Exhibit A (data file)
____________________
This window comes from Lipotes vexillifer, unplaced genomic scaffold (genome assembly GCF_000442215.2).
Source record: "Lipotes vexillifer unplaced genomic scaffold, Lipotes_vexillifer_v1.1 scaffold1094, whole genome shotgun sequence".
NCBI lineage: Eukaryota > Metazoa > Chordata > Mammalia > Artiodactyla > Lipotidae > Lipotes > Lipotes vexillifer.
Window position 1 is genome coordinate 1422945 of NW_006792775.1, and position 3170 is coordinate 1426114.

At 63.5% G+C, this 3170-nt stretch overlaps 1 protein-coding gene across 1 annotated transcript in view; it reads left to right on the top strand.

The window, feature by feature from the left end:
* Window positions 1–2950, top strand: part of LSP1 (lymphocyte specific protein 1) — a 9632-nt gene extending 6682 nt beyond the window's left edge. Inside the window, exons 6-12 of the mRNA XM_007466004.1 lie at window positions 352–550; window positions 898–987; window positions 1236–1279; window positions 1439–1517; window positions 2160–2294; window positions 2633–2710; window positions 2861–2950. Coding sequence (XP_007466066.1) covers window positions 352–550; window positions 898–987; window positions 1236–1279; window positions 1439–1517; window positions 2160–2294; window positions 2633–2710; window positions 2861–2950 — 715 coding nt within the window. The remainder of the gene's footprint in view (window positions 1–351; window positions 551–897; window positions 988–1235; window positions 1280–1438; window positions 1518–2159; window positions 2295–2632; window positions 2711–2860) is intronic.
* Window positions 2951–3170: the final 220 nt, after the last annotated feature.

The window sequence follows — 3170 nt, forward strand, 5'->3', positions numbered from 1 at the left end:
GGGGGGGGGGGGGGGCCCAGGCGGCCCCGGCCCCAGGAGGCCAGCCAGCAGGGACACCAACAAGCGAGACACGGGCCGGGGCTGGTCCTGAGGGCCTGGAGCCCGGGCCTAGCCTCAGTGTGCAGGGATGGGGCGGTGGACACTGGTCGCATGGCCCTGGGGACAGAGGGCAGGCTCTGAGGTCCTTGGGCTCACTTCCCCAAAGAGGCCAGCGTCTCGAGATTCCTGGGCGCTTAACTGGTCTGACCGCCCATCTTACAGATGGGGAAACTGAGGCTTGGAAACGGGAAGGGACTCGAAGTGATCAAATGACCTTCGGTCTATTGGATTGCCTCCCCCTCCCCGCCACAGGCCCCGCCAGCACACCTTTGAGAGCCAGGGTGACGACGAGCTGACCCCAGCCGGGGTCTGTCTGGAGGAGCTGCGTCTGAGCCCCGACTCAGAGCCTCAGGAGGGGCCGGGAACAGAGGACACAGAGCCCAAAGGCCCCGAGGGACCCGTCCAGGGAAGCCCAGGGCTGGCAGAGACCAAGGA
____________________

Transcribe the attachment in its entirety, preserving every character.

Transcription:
This window comes from Lipotes vexillifer, unplaced genomic scaffold (genome assembly GCF_000442215.2).
Source record: "Lipotes vexillifer unplaced genomic scaffold, Lipotes_vexillifer_v1.1 scaffold1094, whole genome shotgun sequence".
NCBI lineage: Eukaryota > Metazoa > Chordata > Mammalia > Artiodactyla > Lipotidae > Lipotes > Lipotes vexillifer.
Window position 1 is genome coordinate 1422945 of NW_006792775.1, and position 3170 is coordinate 1426114.

At 63.5% G+C, this 3170-nt stretch overlaps 1 protein-coding gene across 1 annotated transcript in view; it reads left to right on the top strand.

The window, feature by feature from the left end:
* Window positions 1–2950, top strand: part of LSP1 (lymphocyte specific protein 1) — a 9632-nt gene extending 6682 nt beyond the window's left edge. Inside the window, exons 6-12 of the mRNA XM_007466004.1 lie at window positions 352–550; window positions 898–987; window positions 1236–1279; window positions 1439–1517; window positions 2160–2294; window positions 2633–2710; window positions 2861–2950. Coding sequence (XP_007466066.1) covers window positions 352–550; window positions 898–987; window positions 1236–1279; window positions 1439–1517; window positions 2160–2294; window positions 2633–2710; window positions 2861–2950 — 715 coding nt within the window. The remainder of the gene's footprint in view (window positions 1–351; window positions 551–897; window positions 988–1235; window positions 1280–1438; window positions 1518–2159; window positions 2295–2632; window positions 2711–2860) is intronic.
* Window positions 2951–3170: the final 220 nt, after the last annotated feature.

The window sequence follows — 3170 nt, forward strand, 5'->3', positions numbered from 1 at the left end:
GGGGGGGGGGGGGGGCCCAGGCGGCCCCGGCCCCAGGAGGCCAGCCAGCAGGGACACCAACAAGCGAGACACGGGCCGGGGCTGGTCCTGAGGGCCTGGAGCCCGGGCCTAGCCTCAGTGTGCAGGGATGGGGCGGTGGACACTGGTCGCATGGCCCTGGGGACAGAGGGCAGGCTCTGAGGTCCTTGGGCTCACTTCCCCAAAGAGGCCAGCGTCTCGAGATTCCTGGGCGCTTAACTGGTCTGACCGCCCATCTTACAGATGGGGAAACTGAGGCTTGGAAACGGGAAGGGACTCGAAGTGATCAAATGACCTTCGGTCTATTGGATTGCCTCCCCCTCCCCGCCACAGGCCCCGCCAGCACACCTTTGAGAGCCAGGGTGACGACGAGCTGACCCCAGCCGGGGTCTGTCTGGAGGAGCTGCGTCTGAGCCCCGACTCAGAGCCTCAGGAGGGGCCGGGAACAGAGGACACAGAGCCCAAAGGCCCCGAGGGACCCGTCCAGGGAAGCCCAGGGCTGGCAGAGACCAAGGA